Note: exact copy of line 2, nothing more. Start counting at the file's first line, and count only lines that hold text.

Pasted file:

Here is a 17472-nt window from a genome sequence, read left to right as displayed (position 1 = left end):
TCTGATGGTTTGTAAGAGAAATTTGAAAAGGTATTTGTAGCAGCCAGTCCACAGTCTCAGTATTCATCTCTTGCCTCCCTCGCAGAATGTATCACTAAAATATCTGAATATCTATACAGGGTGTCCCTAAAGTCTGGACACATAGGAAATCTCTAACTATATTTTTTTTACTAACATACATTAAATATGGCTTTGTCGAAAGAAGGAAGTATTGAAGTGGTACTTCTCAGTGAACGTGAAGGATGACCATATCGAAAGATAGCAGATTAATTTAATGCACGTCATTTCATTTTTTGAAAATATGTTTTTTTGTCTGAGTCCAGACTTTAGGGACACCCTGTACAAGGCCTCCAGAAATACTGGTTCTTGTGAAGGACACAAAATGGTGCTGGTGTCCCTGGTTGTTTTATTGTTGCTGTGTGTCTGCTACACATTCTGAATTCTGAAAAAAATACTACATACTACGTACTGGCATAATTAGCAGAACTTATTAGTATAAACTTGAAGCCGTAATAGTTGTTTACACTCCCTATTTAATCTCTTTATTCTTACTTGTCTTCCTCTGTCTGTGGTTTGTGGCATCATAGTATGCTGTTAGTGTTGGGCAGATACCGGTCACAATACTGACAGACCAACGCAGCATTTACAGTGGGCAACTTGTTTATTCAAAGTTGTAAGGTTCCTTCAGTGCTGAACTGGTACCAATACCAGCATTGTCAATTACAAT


TCTGATGGTTTGTAAGAGAAATTTGAAAAGGTATTTGTAGCAGCCAGTCCACAGTCTCAGTATTCATCTCTTGCCTCCCTCGCAGAATGTATCACTAAAATATCTGAATATCTATACAGGGTGTCCCTAAAGTCTGGACACATAGGAAATCTCTAACTATATTTTTTTTACTAACATACATTAAATATGGCTTTGTCGAAAGAAGGAAGTATTGAAGTGGTACTTCTCAGTGAACGTGAAGGATGACCATATCGAAAGATAGCAGATTAATTTAATGCACGTCATTTCATTTTTTGAAAATATGTTTTTTTGTCTGAGTCCAGACTTTAGGGACACCCTGTACAAGGCCTCCAGAAATACTGGTTCTTGTGAAGGACACAAAATGGTGCTGGTGTCCCTGGTTGTTTTATTGTTGCTGTGTGTCTGCTACACATTCTGAATTCTGAAAAAAATACTACATACTACGTACTGGCATAATTAGCAGAACTTATTAGTATAAACTTGAAGCCGTAATAGTTGTTTACACTCCCTATTTAATCTCTTTATTCTTACTTGTCTTCCTCTGTCTGTGGTTTGTGGCATCATAGTATGCTGTTAGTGTTGGGCAGATACCGGTCACAATACTGACAGACCAACGCAGCATTTACAGTGGGCAACTTGTTTATTCAAAGTTGTAAGGTTCCTTCAGTGCTGAACTGGTACCAATACCAGCATTGTCAATTACAAT